and south and enters far West Texas from southern New
Mexico on the east. It consists of broad interior drainage
basins interspersed with scattered fault-block mountain ranges.
Although this is the only part of Texas regarded as
mountainous, these should not be confused with the
Rocky Mountains. Of all the independent ranges in West
Texas, only the Davis Mountains resemble the Rockies,
and there is much debate about this.
Texas west of the Edwards Plateau, bounded on
the north by New Mexico and on the south by the Rio
Grande, is distinctive in its physical and economic conditions. Traversed from north to south by fault-block mountains, it contains all of Texas’ true mountains and also is
very interesting geologically.
A. Guadalupe Mountains
Highest of the Trans-Pecos Mountains is the Guadalupe Range, which enters Texas from New Mexico. It
abruptly ends about 20 miles south of the boundary line,
where Guadalupe Peak, (8,749 feet, highest in Texas)
and El Capitan (8,085 feet) are situated. El Capitan,
because of perspective, appears to the observer on the
plain below to be higher than Guadalupe.
Lying just west of the Guadalupe Range and extending to the Hueco Mountains a short distance east of El
Paso is the Diablo Plateau or basin. It has no drainage
outlet to the sea. The runoff from the scant rain that falls
on its surface drains into a series of salt lakes that lie
Hueco Tanks State Park near El Paso lies within the Hueco Mountains, one of several fault-block mountain ranges that
traverse the Basin and Range Province of West Texas. Photo by Robert Plocheck.
74 Texas Almanac 2012–2013
just west of the Guadalupe Mountains. These lakes are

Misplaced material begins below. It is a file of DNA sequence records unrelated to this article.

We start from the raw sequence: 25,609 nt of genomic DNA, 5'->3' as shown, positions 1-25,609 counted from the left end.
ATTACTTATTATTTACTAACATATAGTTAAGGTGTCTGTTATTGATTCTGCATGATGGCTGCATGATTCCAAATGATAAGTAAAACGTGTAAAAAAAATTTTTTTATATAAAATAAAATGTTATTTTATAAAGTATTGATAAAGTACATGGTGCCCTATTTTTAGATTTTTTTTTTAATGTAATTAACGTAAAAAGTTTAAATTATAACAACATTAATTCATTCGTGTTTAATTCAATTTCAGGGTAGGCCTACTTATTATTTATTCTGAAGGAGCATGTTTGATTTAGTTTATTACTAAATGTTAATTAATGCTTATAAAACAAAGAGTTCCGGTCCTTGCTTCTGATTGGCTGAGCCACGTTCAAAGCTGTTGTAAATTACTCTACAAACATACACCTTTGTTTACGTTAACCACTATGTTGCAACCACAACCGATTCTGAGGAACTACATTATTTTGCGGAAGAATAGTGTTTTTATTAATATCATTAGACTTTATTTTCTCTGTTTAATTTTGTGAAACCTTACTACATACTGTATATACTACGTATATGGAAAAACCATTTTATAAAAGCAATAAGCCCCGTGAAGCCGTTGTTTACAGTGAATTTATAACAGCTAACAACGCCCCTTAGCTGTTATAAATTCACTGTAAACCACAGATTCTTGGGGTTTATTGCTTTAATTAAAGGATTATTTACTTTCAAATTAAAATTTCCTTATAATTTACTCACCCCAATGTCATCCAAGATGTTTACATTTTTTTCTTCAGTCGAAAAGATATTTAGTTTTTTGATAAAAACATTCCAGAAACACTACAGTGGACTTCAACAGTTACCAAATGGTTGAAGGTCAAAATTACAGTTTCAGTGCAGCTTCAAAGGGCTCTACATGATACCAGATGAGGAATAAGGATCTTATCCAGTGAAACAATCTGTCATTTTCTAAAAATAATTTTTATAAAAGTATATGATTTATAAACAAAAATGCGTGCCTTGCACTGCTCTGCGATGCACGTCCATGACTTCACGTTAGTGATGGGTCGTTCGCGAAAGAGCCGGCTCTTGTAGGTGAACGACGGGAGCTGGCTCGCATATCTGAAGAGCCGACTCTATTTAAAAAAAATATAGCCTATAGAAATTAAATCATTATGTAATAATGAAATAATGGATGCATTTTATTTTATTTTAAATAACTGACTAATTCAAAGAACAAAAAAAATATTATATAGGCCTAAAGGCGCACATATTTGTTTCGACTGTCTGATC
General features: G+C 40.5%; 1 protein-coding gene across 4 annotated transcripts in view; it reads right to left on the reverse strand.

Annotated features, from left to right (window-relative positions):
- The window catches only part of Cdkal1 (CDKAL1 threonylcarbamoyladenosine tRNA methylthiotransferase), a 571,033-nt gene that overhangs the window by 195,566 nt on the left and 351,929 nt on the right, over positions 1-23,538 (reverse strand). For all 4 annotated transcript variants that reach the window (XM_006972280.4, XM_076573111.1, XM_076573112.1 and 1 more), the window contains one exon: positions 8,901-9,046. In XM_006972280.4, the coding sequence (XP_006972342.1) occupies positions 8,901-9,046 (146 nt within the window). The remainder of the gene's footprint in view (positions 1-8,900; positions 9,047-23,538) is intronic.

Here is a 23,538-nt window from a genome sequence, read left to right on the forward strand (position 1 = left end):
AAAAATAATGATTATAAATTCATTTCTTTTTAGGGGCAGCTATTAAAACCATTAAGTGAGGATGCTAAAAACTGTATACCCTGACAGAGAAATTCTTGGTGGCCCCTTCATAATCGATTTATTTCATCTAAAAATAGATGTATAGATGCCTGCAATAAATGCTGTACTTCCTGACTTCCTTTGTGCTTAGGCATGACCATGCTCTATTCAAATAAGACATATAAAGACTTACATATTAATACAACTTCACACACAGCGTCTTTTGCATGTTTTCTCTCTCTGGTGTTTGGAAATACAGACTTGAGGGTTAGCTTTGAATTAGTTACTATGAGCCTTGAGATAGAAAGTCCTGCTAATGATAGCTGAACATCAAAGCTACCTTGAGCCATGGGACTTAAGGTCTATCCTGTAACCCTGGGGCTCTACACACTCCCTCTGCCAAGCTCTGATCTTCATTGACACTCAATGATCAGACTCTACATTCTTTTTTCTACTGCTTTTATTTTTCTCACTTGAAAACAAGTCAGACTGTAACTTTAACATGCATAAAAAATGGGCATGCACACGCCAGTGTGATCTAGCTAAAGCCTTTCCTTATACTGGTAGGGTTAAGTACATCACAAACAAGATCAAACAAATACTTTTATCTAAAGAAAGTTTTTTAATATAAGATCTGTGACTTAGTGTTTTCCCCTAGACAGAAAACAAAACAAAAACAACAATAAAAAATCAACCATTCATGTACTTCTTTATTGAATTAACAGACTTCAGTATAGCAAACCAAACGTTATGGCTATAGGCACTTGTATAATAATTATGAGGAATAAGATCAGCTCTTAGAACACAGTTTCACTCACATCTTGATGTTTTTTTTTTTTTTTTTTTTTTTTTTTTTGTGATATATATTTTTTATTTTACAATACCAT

dry during periods of low rainfall, exposing bottoms of
solid salt; for years they were a source of commercial
salt. West of the Hueco Mountains are the Franklin
Mountains in El Paso, with the Hueco Bolson (a downdropped area approximately 4,000 feet above sea level)
separating the two fault-block ranges.
B. Davis Mountains
The Davis Mountains are principally in Jeff Davis
County. The highest peak, Mount Livermore (8,378
feet), is one of the highest in Texas; there are several others more than
7,000 feet high. These
mountains intercept the
moisture-bearing winds
and receive more precipitation than elsewhere
in the Trans-Pecos, so
they have more vegetation than the other
Trans-Pecos mountains.
Noteworthy are the San
Solomon Springs at the
northern base of these
C. Big Bend
South of the Davis
Mountains lies the Big
Bend country, so called
because it is encompassed on three sides by
a great southward swing
of the Rio Grande. It is a
mountainous country of scant rainfall and sparse population. Its principal mountains, the Chisos, rise to 7,825
feet in Mount Emory.
Along the Rio Grande are the Santa Elena, Mariscal, and Boquillas canyons with rim elevations of
3,500 to 3,775 feet. They are among the noteworthy
canyons of the North American continent.
Because of its remarkable topography and plant
and animal life, the southern part of this region along the
Rio Grande is home to Big Bend National Park, with
headquarters in the Chisos Basin, a deep valley in the
Chisos Mountains. It is a favorite recreation area.
D. Upper Rio Grande
The Upper Rio
Grande Valley, or El Paso
Valley, is a narrow strip
of irrigated land running
down the river from El
Paso for a distance of 75
miles or more.
In this area are the
historic towns and missions of Ysleta, Socorro,
and San Elizario, oldest
in Texas. Cotton is the
chief product of this valley, much of it is the longstaple variety.
This limited area has
a dense urban and rural
population, in marked
contrast to the territory
surrounding it. I
San Elizario Mission in the Upper Rio Grande Valley is the
oldest mission in Texas. Photo by Robert Plocheck.
March 1–3 2012, Omni Houston Hotel, Houston, Texas
Registration open to members and non-members. Detailed program available in January 2012.
Special hotel rates available.
Become immersed in Texas history with:
History Happens in Houston
• Informational sessions on Texas history by
preeminent historians
• Exhibit Hall of rare books and new books on
Texas and Southwest history
• Workshops on The Handbook of Texas,
Southwestern Historical Quarterly, Education
Programs, and TSHA Publications
• Saturday Live Auction
• Women in Texas History Luncheon
• Presidential Reception
• Book Lovers’ Breakfast
• Fellows Luncheon and Awards Presentation
• Presidential Banquet
• Historic Houston Sites Tour
• Silent Auction (940) 369-5200
Texas State Historical Association Annual Meeting 2012